YPI Case Study Boston: Franklin Field

Key informants witnessed the transformation of Franklin Field from initial involvement with YPI to now. Darryl Knight, a youth leader from Franklin Field, Matthew Swartz,Teen Center Director, and Joseph Robinson, Outreach Worker, narrated their experiences from the Teen Center rec room. Darryl discussed what the neighborhood was like growing up, his participation in YPI, and how YPI changed his life course. Matthew Swartz and Joseph Robinson provided a granular perspective from their daily experiences living and working in Franklin Field.

YPI Director Paul Lewis spoke about the impetus, challenges, and outcomes in Franklin Field. He suggested that LieutenantTimTorigian, the Boston police department leader integral to a decade of ongoingYPI success in Franklin Field, had valuable experience to share. From his precinct office, Torigian described the initial reluctance from Boston police to do the YPI training, and then, after they finally participated, their diehard commitment.

Franklin Field Before YPI

The Youth Police Initiative has been in the Franklin Field housing development in Boston, Massachusetts, which was once known as “Murder Corridor,” for over 13 years, thus providing fertile ground for a case study of how YPI works.

Darryl Knight grew up in Franklin Field which he described as “a big family,” but a rough neighborhood, with heavy substance use, drug sales, and fighting:

Back in the day, Franklin Field used to be bad.There used to be fights. We all knew each other, it’s like a big family, but we all fought. We were also raised around people who were selling drugs, crack heads, all of that around here. I never seen the point of—even when I was a little kid—of reppin’ [being part of the local “gang”] the area, because of the fact that we owned the area. The lifestyle I was used to was being around gang members and trying to make my way through.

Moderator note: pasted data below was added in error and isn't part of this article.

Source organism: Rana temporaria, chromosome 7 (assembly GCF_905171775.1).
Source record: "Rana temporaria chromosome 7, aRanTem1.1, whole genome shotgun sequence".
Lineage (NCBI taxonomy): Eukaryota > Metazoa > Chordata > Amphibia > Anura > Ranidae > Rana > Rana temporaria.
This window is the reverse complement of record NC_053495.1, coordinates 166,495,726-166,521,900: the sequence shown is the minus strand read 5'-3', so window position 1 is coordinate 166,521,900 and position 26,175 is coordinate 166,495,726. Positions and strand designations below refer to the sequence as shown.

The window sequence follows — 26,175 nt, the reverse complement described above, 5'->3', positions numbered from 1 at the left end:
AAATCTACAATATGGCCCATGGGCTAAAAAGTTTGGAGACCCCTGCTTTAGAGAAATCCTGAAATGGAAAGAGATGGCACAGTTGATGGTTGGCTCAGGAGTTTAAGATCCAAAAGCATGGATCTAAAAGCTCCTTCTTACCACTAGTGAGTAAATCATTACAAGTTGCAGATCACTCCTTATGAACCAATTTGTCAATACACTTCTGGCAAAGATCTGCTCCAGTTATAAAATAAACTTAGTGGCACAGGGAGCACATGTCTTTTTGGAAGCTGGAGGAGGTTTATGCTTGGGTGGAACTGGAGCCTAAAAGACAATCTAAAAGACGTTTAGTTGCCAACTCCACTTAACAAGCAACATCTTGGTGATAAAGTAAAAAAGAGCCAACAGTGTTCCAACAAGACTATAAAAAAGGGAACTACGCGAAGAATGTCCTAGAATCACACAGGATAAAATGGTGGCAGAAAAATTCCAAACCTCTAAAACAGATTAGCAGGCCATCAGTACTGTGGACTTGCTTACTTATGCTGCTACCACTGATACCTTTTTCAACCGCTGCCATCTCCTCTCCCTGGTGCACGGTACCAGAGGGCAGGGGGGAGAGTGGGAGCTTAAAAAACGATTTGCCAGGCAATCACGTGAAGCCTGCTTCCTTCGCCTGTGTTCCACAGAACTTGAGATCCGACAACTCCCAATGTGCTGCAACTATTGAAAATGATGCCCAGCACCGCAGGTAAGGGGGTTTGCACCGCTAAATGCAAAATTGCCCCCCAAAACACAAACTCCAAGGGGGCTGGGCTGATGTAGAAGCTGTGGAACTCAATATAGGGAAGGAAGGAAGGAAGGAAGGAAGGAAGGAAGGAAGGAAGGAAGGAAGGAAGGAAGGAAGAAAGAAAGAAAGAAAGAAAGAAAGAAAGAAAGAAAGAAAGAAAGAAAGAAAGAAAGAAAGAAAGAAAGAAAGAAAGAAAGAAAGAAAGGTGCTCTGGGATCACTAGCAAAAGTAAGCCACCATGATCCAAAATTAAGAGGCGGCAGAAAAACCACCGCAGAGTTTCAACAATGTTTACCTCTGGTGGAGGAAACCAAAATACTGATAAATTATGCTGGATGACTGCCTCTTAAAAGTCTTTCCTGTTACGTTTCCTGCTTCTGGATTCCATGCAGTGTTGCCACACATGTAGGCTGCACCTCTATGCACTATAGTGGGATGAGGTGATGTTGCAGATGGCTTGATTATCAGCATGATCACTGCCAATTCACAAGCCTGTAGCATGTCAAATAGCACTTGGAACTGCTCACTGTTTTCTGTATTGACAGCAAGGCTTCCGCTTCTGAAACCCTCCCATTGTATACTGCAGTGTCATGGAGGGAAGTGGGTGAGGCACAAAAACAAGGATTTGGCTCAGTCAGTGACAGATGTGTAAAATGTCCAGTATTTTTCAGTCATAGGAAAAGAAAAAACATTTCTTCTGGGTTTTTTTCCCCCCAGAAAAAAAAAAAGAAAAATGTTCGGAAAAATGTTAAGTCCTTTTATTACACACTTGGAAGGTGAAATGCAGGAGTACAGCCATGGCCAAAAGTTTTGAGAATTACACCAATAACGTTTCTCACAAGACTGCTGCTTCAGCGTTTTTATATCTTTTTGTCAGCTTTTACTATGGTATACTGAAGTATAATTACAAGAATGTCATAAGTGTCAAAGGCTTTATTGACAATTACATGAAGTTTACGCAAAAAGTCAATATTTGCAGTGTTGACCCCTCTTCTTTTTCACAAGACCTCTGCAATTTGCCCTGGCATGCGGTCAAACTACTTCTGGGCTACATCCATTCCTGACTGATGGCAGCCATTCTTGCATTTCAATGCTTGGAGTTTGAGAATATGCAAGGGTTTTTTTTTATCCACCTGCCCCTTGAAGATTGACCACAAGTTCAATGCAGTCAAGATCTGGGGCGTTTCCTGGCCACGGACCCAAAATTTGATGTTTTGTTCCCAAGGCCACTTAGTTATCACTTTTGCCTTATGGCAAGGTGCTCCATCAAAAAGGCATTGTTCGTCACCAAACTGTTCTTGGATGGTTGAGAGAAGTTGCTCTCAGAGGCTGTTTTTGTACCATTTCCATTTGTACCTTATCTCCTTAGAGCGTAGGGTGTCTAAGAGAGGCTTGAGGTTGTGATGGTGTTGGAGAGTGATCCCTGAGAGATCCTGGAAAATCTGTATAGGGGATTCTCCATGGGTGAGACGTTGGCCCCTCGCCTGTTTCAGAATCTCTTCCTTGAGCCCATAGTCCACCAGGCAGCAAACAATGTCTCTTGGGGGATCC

Tensions Between Housing Developments

Darryl continued to discuss the dynamics of the community:

There were a lot of fights around here because you had Franklin Field and Franklin Hill. Even though they’re right down the street, they always shot at each other. Fights happened between people that were going to the same high school. Luckily for me, I was never into gang banging. I knew all the “hood” people around here, I would say “what’s up” to them, but I never had to gang bang or fight with them.

Police Attitudes:“! Dread Going There

Police Attitudes: “I Dread Going There Because I Hate It”

Lieutenant Torigian described Franklin Field before YPI. He said part of the challenge was that residents did not trust the police enough to make 911 calls:

I was involved with Franklin Field1 as a Sergeant with the community service [division]. Franklin Field is made up of 447 housing units, with 1,113 residents, 700 of those are under the age of 25. We had shootings, homicides, and the police didn’t receive one 911 call. People would get shot and we wouldn’t know until somebody found the body or would call eventually. It was sad.

No officers wanted to go to there.

When I’m told as a police officer, “Go to Franklin Field because there is a call there,” I dread going there because I hate it. In the past I have had such bad experiences in places of this sort, I carry that image with me. [But] today, if I’m going there, I might even have a cup of coffee or [stay for] something to eat, where Matthew is [in the Teen Center].

Operation Gridiron: “Before YPI our end-game stunk”